Valley of Springs Regional Council
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Welcome To Emek Hamaayanot
Slow Tourism In Valley of Springs

What is Slow Tourism?

Slow Tourism is the concentration of tourist activities in a single area that offer visitors the chance to enjoy "in depth" experiences and to interact with the location, its character, culture and, most importantly, its residents.

In the Valley of Springs we offer our visitors a chance to experience the history, nature and agriculture that characterize our region, at a comfortable and relaxed pace. We introduce you to both the physical and the human landscape, by meeting and talking to residents of various occupations and crafts. By combining all this within the Slow Tourism framework, you can create personal itineraries tailored to your individual interests and preferences and take an active part in the cultural life of the Valley of Springs.

The Valley of Springs is at the forefront of bringing Slow Tourism to Israel. We have created diverse tours for you, interwoven with different aspects of life in the area. We have over 6 days of Slow Tourism, with a range of options covering heritage, art and agriculture.

Getting to know the local hosts, tourist operators and artists is all part of Slow Tourism in the Valley of Springs.

 

We wish our guests, visitors, residents, hosts and tourism operators
an enjoyable Slow Tourism experience in the Valley of Springs.


 

 
The Valley of Springs Trail

The new  trail in the eastern area of Israel is 120 km long and surrounds the mountains and valleys around the ancient city of Beit Shean.

The trail (signed by orange colored marks) begins on top of the Gilboa mountain, at an eastern view point, from which you can see on a bright day from the suburbs of Amman to the top of the Hermon mountain north to the Golan heights.

From that point, the trail goes down to the Valley of Springs down to the Harod stream. After visiting the water attractions, the trail heads north to the ancient crusaders fortress- Belvoir and it’s magnificent view 400 meters above the Jordan valley. Down from the well preserved fortress, the trail turns south and follows the border line between Israel and Jordan, and the old Ottoman railway to the pioneer kibuts- Tirat Tzvi, and turns to the north west- to complete the circle in the ancient city of Beit Shean. On the way. The trail takes you to visit the historical site mentioned in the bible- Rehov, for a last view of the valley, from the top of the hill.

  • How much time do I need to finish the trail?
  • How hard is it?

The trail takes up to 6 days and is mostly appropriate for easy walkers, Except for the mountains area that are for fit walkers.

  • what is the best season to come?

The ideal season begins at the middle of November when the weather cools drastically until  april when it goes too hot and too dry to walk it all.

  • Special things about the trail:

1. Walking the trail allows you to change several climate zones while  traveling. The vally of Beit Shean is unique for its location between the hot dry climate effects of the great arab deasert. Tirat Tzvi hold a world record for the highest temperature ever measured on earth: 54 c. this weather makes the vally ideal for some reptile, insects and plants to be found here at their northern area of appearance.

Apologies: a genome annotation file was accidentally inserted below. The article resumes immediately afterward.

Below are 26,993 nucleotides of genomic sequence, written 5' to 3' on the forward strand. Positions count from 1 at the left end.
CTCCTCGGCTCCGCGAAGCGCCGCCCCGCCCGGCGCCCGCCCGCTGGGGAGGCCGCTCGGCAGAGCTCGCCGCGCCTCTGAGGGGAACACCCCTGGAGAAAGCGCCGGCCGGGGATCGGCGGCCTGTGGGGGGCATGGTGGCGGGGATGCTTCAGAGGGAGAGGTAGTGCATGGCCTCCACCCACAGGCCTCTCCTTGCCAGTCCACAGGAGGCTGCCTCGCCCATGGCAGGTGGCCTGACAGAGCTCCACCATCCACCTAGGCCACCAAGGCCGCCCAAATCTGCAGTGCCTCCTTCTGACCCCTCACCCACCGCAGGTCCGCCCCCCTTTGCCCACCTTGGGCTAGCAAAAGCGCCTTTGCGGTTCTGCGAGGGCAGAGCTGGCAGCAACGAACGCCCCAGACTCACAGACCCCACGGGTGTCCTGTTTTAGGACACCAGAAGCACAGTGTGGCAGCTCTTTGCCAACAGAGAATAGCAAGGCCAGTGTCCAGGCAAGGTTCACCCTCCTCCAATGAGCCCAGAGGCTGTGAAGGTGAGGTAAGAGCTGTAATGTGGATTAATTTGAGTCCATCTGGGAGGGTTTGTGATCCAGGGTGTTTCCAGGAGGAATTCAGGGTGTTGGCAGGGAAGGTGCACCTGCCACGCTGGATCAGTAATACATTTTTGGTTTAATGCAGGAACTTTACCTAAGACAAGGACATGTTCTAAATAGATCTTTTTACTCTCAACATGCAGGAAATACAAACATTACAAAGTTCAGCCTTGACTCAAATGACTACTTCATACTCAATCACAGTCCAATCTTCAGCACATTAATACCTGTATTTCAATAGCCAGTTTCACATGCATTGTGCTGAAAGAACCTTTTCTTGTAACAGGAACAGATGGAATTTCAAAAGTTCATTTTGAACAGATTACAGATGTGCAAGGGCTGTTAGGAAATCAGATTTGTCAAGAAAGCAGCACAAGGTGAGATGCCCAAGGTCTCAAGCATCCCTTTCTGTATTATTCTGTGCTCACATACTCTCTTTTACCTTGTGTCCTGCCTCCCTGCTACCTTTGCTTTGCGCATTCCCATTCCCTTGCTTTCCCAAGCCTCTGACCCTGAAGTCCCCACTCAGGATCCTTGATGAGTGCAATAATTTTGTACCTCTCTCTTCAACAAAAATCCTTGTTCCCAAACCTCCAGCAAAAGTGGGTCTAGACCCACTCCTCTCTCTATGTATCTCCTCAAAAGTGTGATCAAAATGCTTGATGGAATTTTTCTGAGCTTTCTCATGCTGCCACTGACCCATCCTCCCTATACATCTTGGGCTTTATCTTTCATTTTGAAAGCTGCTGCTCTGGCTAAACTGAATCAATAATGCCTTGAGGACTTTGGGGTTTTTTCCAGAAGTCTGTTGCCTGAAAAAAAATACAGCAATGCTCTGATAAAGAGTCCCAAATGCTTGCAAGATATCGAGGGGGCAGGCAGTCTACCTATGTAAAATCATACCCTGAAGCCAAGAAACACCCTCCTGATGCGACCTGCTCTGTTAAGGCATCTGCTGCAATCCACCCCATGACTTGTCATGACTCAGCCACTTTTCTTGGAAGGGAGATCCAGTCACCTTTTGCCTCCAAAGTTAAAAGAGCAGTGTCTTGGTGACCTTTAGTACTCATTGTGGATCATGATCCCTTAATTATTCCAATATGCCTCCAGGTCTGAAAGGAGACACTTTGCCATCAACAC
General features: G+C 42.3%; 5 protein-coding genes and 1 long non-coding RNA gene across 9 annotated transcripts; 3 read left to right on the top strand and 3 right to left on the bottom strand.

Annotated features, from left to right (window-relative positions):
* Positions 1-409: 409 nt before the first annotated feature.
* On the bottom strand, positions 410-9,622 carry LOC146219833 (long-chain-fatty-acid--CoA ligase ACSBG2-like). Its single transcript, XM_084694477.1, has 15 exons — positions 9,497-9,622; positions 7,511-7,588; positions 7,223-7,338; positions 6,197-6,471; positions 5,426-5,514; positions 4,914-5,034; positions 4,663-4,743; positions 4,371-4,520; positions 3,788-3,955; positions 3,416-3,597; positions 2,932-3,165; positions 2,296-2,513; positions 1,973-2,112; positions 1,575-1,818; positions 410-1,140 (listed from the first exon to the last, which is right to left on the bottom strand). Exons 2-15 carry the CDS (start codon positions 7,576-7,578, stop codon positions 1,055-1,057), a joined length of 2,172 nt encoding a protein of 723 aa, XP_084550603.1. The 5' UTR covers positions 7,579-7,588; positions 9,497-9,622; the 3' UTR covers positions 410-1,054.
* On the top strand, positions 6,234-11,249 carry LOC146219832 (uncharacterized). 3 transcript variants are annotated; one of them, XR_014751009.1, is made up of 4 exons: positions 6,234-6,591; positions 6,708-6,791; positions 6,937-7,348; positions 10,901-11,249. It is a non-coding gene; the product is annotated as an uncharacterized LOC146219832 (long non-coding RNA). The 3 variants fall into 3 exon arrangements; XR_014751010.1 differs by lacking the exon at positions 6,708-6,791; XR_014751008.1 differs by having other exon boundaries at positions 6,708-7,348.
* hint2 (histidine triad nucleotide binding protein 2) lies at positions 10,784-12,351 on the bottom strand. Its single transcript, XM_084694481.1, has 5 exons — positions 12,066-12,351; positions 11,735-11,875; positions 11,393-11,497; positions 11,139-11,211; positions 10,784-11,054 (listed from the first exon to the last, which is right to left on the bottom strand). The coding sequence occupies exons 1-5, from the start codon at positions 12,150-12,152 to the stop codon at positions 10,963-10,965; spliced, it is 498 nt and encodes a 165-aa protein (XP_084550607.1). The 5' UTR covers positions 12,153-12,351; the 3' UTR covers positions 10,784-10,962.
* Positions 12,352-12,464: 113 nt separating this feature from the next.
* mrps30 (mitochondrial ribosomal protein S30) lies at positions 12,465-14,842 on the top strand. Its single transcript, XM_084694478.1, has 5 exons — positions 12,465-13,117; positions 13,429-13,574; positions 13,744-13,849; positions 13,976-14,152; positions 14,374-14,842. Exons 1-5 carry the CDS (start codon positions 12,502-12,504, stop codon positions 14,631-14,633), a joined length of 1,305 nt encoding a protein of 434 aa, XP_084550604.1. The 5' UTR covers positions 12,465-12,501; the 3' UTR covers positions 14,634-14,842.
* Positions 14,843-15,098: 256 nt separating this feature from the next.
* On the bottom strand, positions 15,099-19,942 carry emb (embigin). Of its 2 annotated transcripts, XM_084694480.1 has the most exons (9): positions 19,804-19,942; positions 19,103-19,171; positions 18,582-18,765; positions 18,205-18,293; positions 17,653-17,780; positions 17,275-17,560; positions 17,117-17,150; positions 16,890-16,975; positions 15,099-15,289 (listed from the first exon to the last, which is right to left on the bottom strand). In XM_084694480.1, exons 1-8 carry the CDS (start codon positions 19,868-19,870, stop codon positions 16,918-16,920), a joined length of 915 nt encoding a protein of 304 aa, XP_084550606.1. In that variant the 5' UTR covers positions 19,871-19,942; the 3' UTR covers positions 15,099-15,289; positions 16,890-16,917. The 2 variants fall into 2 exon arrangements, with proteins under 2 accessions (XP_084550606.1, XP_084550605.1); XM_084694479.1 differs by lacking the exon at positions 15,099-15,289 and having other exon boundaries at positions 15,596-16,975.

During the wet season, most of the area goes under the effection of the Mediterranean climate that brings about 200- 300 mm of rain and grows green layers that cover the area, changing it dramatically.

2. The Beit Shean valley is part of the Great Rift Valley. Its geological history of great forces that formed the landscape, also made this area rich with great springs that are spread across the valley and make great oases.

Also, the great rift valley is the main routh for Bird Migration between Europe and Africa. Therefore most of the year you can meet here a lot of bird species in great numbers.



The Park of Springs

The Park of Springs – Protecting Nature for the Future Generations

The Park of Springs features three of the region's most beautiful springs: Ein Shokek, Ein Moda and Hakibbutzim River. This well-kept park is open to the public free of charge. You can get around the park by foot or in environment-friendly vehicles.

The park combines springs, rivers, fields, fishponds, water and historic and archaeological sites in an area opposite Mount Gilboa, which majestically reigns over it. Paved roads enable visitors to enjoy the natural surroundings without harming the plants or local wildlife. Enter the park from Road 669. Turn at Gan Hashlosha (Sahne) and follow the signs.

Now the fun begins. You may choose to rent different types of bicycles  – for individuals or families –  or an electric vehicle for 4, 6 or 8 to take a long or short ride around the park. You can park the bikes or other vehicles next to the water and enjoy the springs or Hakibbutzim River. Stop for a picnic in the shady groves next to the spring or at the ancient flourmill. Observe the many birds that populate the fishponds and enjoy the marvelous natural surroundings.

A unique electric shuttle travels through the park, carrying visitors to and from the entrance. So if you plan a long picnic, you can always pick up the shuttle on your way in, spend all the time you like in the park and then take the shuttle back and make your way home, relaxed after your pleasurable visit.

Bar Ofan – A Special Treat for Groups: You have never been on a bicycle like this! 17 people pedal simultaneously with no special effort, moving a huge beer bar. And you don't just pedal – you pedal and drink cold beer straight from the barrel located at the front of the Bar Ofan. The music is just right, the drink is free and you drink, ride and enjoy every minute.

Bar Ofan is the only vehicle in the world where you can drink and drive – in fact the whole experience is based on doing so!